Rocky Mountain National Park to begin phased reopening Wednesday


ESTES PARK, Colo. (KDVR) — Rocky Mountain National Park is beginning a phased reopening on Wednesday. 

According to park officials, there will be limited services that include basic park road and trail access. Visitor centers will not be open. 

RMNP has been closed since March 20 due to COVID-19. No visitors have been allowed in to drive, hike or camp since. 

“It’s a ghost town. It’s truly a ghost town,” visitor Earl Rice said. 

Rice and his family visit Estes Park from St. Louis, Missouri every year. 

“This thoroughfare right here would be jam-packed,” he said. “Right now you can just cruise right in. You can park anywhere you want.”

Rice is hoping the lack of tourists in town means the park won’t be crowded when it reopens.

“Just on some of the hikes we’ve been on, there really haven’t been that many people. So even day one reopening the park, I really don’t think that that’s going to happen,” he said. 

Longmont resident Melyssa Wallace disagrees. She thinks the lines to get in will be “crazy.” 

“Because everybody wants to come out and it’s Colorado. We like to be outside,” she said.

Park staff are preparing for the possibility of large crowds. 

According to RMNP, “when the park initially reopens, park staff will evaluate the level of visitation, crowding and congestions, and will meter access based on the level of visitation.”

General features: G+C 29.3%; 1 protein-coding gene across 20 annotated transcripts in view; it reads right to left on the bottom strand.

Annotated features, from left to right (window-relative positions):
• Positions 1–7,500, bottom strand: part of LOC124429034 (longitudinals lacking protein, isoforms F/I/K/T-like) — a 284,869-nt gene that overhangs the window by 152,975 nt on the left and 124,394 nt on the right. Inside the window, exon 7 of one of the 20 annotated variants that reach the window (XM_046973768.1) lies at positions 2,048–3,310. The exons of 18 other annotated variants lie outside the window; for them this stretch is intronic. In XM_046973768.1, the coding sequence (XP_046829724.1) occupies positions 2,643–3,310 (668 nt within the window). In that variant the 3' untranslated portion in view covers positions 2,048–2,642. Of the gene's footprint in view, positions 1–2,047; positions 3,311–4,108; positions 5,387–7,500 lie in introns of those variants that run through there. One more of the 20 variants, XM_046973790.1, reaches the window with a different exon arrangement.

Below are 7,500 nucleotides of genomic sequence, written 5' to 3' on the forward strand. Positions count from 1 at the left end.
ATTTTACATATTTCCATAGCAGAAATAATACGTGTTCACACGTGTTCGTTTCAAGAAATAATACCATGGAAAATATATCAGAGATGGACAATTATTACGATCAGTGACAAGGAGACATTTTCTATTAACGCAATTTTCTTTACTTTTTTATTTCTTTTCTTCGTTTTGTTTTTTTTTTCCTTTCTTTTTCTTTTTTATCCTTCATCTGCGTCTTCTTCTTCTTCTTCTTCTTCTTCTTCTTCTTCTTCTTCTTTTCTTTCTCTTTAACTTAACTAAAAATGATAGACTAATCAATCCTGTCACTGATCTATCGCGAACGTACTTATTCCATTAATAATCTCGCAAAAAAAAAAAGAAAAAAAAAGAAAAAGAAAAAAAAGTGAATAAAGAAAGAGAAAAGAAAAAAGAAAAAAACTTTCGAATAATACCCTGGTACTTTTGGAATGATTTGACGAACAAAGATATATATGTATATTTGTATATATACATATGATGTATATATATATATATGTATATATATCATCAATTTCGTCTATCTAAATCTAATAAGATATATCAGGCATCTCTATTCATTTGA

Visitors should expect to wait in line to enter the park. Visitors may also be asked to come back later or another day in order to reduce crowding. 

Trail Ridge Road will not be open all the way through until snowplow crews can finish clearing it. 

Camping will resume in just two campgrounds beginning June 4. The rest of the campgrounds remain closed.

Additionally, RMNP is asking visitors to keep distance from others, pack out all trash and limit strenuous activities to ease the burden on search and rescue crews. 

“Winter-like conditions exist in high elevation areas of the park. Bear Lake currently has 14 inches of snow. During the ongoing health crisis, it is critical to make wise choices to keep our national park rangers and first responders our of harm’s way,” RMNP said in a statement.

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